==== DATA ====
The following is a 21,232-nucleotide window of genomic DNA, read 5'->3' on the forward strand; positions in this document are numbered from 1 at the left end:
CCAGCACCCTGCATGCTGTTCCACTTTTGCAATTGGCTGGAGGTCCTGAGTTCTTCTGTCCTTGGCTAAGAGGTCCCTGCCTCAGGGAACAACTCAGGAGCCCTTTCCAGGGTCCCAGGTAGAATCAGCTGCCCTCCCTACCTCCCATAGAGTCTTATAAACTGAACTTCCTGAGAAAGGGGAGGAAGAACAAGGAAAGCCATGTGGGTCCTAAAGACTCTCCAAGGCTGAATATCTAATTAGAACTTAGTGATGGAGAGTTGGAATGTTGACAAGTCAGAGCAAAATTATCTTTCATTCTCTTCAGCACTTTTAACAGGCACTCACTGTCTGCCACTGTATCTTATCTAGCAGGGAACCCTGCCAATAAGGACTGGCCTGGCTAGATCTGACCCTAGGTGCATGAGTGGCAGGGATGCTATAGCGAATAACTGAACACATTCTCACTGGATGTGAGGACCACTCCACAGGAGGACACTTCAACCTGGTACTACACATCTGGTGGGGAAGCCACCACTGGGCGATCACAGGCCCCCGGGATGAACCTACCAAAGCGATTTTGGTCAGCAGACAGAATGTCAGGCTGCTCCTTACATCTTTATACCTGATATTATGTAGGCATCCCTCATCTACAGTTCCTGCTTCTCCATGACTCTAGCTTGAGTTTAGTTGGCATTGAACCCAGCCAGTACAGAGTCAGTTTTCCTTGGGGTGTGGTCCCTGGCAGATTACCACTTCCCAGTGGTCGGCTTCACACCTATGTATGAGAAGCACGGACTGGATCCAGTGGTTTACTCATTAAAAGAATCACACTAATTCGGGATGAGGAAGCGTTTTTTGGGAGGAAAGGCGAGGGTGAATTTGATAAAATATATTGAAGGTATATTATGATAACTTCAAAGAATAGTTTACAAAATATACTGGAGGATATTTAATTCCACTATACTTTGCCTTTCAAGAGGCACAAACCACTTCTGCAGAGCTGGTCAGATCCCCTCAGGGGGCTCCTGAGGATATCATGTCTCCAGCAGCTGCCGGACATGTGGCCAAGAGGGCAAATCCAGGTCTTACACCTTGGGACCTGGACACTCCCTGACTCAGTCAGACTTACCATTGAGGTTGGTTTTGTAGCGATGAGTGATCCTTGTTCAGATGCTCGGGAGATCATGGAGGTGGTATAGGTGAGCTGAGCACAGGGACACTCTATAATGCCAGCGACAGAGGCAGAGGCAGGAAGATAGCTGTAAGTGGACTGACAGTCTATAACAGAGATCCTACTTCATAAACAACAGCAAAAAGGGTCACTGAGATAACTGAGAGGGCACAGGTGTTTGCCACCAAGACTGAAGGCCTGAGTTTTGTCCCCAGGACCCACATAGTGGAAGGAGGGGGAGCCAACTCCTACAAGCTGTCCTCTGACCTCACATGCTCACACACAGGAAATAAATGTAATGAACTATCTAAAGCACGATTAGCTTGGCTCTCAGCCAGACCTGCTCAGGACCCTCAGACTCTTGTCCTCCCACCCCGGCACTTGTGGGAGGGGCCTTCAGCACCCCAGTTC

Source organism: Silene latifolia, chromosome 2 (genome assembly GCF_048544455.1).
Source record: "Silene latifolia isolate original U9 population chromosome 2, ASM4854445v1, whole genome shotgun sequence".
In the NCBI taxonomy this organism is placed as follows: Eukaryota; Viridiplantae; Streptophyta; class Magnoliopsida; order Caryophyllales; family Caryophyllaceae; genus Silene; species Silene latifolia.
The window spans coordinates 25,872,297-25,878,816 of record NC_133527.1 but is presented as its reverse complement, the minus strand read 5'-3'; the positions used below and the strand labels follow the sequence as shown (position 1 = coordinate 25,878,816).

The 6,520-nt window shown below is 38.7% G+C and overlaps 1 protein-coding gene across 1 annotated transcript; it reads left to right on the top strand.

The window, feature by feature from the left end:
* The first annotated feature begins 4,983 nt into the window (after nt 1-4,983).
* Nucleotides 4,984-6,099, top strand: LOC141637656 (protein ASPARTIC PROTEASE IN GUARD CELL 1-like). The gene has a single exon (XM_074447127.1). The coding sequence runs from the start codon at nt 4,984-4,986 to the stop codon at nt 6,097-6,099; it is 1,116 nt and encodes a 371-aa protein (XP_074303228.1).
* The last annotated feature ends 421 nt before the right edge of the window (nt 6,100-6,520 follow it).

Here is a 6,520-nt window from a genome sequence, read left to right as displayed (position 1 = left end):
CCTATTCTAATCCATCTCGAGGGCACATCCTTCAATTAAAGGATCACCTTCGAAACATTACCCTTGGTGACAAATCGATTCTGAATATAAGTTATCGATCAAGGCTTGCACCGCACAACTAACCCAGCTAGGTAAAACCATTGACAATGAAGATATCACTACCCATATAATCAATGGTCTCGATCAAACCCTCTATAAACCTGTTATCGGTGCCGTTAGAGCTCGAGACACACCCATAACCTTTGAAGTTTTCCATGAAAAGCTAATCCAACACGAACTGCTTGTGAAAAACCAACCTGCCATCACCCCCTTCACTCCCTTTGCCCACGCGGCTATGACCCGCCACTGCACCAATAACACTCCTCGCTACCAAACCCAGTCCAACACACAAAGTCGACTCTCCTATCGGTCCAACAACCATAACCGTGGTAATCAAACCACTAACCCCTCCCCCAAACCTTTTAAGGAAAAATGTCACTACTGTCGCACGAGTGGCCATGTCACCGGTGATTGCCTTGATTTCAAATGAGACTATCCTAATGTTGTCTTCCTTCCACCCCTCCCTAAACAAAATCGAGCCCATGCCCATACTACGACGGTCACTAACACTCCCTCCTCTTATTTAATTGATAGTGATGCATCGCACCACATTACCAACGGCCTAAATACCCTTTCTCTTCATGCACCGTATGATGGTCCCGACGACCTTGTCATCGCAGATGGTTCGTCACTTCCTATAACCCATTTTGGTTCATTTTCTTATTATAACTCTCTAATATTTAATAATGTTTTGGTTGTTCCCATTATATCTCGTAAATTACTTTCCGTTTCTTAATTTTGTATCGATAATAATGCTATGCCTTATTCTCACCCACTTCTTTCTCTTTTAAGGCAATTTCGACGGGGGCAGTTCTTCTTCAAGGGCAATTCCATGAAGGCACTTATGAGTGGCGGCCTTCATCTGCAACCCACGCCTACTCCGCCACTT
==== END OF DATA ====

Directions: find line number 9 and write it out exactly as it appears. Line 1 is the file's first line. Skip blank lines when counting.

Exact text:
* The first annotated feature begins 4,983 nt into the window (after nt 1-4,983).